311s.org Datsun Sports Tech Wiki | TechSection / 311s.org datsun sports tech wiki browse

Front brakes on the SPL/SRL 1965-1970 are disc brake of the Dunlop MKII design. The earlier cars 1964 and before came with drums all around. The assembly consists of a hub mounted rotor, a double sided caliper, and brake pads. There is no difference between early and late front brakes. If the calipers go bad-as they do from prolonged sitting-replacement is costly.

The caliper consists of two pistons one mounted to each side of the caliper body. These pistons tend to get rusted and pitted destroying the rubber seals. Once the seals are gone you will loose brake fluid rapidly rendering your front brakes useless. The recommendation is to replace the fluid periodically. Brake fluid has a natural tendency to gather moisture which in turn promotes rust. The caliper pistons can either be re-sleeved or new ones fitted. I had the rear brake cylinders re-sleeved with stainless inserts by Karp and have never had a problem since. The caliper pistons are still available for around $80.00 plus dollars a piece. Take that times four and it adds up real quick. You can still purchase caliper repair kits from Nissan for round $50 and change.

There is a plastic coating on the crossover tubes. Remove it as it promotes rust and the early demise of the metal tubing.

Rotors are not cheap either and average around $200. New rotors are approximately .433" thick with a minimum thickness of.325". If you replace pads and still have problems stopping, suspect worn rotors. Brakes is one area you do not want to cut corners on or put off. You gotta be able to stop.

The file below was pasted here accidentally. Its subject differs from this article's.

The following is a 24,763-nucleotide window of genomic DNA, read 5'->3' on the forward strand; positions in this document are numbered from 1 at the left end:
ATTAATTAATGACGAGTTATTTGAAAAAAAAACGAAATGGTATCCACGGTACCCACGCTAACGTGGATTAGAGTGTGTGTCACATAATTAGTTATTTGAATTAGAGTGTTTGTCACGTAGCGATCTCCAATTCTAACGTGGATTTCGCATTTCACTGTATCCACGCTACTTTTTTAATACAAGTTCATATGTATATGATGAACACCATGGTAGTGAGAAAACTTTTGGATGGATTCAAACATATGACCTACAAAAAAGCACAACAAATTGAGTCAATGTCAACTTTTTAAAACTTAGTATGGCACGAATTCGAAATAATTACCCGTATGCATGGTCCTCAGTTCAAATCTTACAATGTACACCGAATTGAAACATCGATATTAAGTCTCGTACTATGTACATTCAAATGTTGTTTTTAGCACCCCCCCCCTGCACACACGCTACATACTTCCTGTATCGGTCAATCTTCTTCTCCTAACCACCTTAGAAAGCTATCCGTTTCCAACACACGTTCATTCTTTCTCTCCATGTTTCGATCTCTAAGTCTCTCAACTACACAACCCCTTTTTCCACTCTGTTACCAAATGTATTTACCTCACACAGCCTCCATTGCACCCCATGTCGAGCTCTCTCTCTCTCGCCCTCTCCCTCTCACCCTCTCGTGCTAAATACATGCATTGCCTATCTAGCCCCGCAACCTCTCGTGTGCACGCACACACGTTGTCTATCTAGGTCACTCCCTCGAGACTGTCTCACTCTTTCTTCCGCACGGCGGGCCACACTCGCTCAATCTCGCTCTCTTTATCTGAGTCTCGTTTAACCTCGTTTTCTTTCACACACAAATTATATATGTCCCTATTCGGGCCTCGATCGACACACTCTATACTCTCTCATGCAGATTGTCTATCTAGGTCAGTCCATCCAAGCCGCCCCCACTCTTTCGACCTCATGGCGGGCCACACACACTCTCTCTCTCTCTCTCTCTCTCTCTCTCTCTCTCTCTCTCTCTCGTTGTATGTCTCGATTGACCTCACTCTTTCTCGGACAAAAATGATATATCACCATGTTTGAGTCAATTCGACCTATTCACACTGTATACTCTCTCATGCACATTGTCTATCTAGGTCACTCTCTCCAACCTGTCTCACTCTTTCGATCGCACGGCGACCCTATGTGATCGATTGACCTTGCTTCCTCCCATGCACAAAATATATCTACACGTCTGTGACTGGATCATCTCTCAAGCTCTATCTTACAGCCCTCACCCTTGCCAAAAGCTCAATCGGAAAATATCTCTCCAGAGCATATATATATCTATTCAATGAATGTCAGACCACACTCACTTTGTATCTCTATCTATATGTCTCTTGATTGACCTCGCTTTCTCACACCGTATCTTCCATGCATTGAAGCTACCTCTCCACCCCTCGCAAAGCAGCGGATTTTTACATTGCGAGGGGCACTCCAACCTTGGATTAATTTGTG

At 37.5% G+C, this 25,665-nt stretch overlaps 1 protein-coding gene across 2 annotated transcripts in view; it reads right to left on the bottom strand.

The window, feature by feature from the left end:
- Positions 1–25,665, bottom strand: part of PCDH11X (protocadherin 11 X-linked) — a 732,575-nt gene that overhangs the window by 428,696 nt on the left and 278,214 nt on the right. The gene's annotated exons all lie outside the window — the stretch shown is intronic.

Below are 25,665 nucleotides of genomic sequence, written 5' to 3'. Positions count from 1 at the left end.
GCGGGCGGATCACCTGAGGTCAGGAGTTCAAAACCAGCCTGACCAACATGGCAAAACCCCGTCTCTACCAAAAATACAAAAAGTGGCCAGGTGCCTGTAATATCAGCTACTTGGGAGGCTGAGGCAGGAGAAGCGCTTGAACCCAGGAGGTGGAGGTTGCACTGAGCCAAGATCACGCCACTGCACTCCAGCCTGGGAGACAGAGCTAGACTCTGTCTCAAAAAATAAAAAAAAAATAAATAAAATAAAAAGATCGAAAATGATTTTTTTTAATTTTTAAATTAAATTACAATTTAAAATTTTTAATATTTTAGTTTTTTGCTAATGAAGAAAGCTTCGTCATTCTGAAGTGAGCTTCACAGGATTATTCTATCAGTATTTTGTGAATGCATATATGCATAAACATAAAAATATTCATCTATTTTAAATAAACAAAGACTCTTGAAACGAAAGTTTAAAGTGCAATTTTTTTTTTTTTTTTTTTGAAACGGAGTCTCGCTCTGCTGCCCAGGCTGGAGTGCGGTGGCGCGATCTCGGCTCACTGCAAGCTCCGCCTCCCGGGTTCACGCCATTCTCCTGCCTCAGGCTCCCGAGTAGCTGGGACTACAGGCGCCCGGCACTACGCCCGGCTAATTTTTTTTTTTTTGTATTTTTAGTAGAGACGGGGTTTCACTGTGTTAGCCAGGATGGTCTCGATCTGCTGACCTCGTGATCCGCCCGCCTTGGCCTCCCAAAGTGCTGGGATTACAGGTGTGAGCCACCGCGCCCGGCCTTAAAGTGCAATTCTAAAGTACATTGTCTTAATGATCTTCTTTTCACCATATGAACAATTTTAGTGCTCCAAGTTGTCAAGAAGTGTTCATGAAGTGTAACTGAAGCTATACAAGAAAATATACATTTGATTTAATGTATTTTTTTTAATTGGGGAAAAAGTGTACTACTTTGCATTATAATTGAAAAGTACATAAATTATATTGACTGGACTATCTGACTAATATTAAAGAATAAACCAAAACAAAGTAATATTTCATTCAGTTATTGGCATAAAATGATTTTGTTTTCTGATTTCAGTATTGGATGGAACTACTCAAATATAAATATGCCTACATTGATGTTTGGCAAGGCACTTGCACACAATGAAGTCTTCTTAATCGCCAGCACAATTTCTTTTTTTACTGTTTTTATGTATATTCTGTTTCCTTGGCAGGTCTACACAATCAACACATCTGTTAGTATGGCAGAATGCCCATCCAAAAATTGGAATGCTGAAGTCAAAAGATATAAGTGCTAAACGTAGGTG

There is a single rubber flexible brake line feeding each caliper.

Replacing rotors:break lugs loose, jack up front of car, put on jack stands. Remove lugs, tire/rim. Remove the dust cover from the spindle, remove cotter pin and nut. Loosen and remove the two bolts holding the brake caliper assembly on. Pull the hub/rotor assembly off of the spindle. I then place the hub/rotor in a vise using brass inserts to protect the rotor from the vise jaws. Break the four bolts holding the rotor to the hub. Use a brass drift to separate the hub from the rotor working your way around. Now is a great time to check/replace the wheel bearings. If they don't need replacing at least repack them with grease. Attach the new rotor to hub. Reassemble in the reverse order of removal. Tighten nut to spindle snugly and then back off 1/4 turn.

Replacing brake pads: break lugs loose, jack up front of car, put on jack stands. Remove lugs, tire/rim. Remove the single bolt from the keeper plate at the top of the caliper body. Use an awl or a similar round object to remove the brake pads. 6mm or .24 inches is the minimum thickness for the pads. Thoroughly clean the exposed areas. Use a suitable tool to return the pistons to the point the new pads will slide into place. Install the keeper plate and bolt. Replace the tire/rim and go for a test run. A tip on the front brake pads is to sand the sides down a bit so they slide in and out more smoothly. If you do not do that the pads are so tight they tend to stick and not operate properly.

Replacing caliper pistons: break lugs loose, jack up front of car, put on jack stands. Remove lugs, tire/rim. Remove brake tube from brass junction block. Loosen and remove the two bolts holding the brake caliper assembly on. Remove both pistons assemblies from the caliper body. Install new pistons assemblies with new crossover tubes. Be careful when fitting new crossover tubes as they are threaded differently and cross threading can occur. If it will not go together easily-do not force it. Assemble other components in reverse order of removal. Click here for the old brake bleeding method! An alternate gravity method is described by Dave Kaplan!

Brake Lines: When installing the metal brake lines on the front calipers note that the thread lengths are different; one end of the brake line is short and the other is long. The pistons also have a short end and long end. If the short end of the brake line is attached to the long end of the piston, the line will not connect tightly to the piston and you will leak brake fluid. Make sure your brake line or piston is not reversed.

That about covers the front brakes. They are a pretty basic design and relatively easy to maintain. Parts are available from our vendors.